Sep 21, 2014

Shoe Box Studio

I’ve been organizing my studio today, aka one side of my bedroom where I have two tables a bookshelf and a closet. Sometimes I think a need a whole room before I can really work. I do think it’s important to take my art seriously enough to give it the space it needs to flourish but I have a hunch that making do with what I have is the express route to a bigger space in the future. Right now I feel obligated to cherish the space I have, so many people work harder with less. 

There was a time in my own life when I lived in a tiny bedroom in New Mexico and my studio was a shoe box under the table next to my bed. Inside was a sketch book, pencil, pen, colored pencils, and set of oil pastels. I treasured that shoe box more than any material thing before or since. My situation in New Mexico is a whole different story but imagine that it was intense and not exactly positive. Every time I got that box out it was magical, it was the place where I got to be myself and hold my sanity. It was so nourishing I remember that time of my life as a very soulful one and am still puzzled at the paradox.

I love the image of a much treasured shoebox under the bedside table as an inspiration for my current work space. There are plenty of pictures out in the world of amazing, charming, quaint, and glamorous studio spaces but it’s the practice that makes the space. Instead of waiting for the day I have a separate room dedicated to art I work at making a dedicated practice, dedicating time to paint, to sketch, to look for opportunities to share my work, to enjoy my creativity at its most earnest— loving the things I love no matter how silly. I’d like to believe I don’t even need a shoe box. A sketch book and pencil would do…the camera and recorder on my phone…anything that motivates me to observe and record.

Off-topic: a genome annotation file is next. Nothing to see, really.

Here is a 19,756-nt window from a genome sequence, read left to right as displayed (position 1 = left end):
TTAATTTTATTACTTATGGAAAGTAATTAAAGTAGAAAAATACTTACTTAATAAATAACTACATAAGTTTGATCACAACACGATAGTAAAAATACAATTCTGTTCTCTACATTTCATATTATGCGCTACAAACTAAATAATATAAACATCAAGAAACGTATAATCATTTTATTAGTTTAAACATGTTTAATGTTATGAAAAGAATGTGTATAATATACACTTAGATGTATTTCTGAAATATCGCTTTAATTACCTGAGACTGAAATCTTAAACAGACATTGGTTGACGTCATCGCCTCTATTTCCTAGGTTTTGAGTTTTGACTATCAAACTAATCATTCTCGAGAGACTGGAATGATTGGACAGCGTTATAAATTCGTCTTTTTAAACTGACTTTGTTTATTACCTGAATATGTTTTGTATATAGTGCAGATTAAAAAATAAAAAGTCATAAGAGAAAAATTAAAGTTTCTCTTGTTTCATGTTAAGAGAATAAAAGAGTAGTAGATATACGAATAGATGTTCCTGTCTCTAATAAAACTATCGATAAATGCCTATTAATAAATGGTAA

Honestly when I do have a separate studio it probably still won’t be enough space. Sometimes when we think we want more space what we really want is a feeling of ease in our surroundings and that is more surely developed through patience and organization. I’m curious to see: how would my art practice change if I also dedicated more time to cleaning up and putting things away? It’s a romantic idea for me, like a Zen monk calmly chopping wood and sweeping the floor, totally in sync with the turning earth and the twinkling stars. I’ll let you know how it goes. In the meantime I’d love to hear your thoughts about studio space.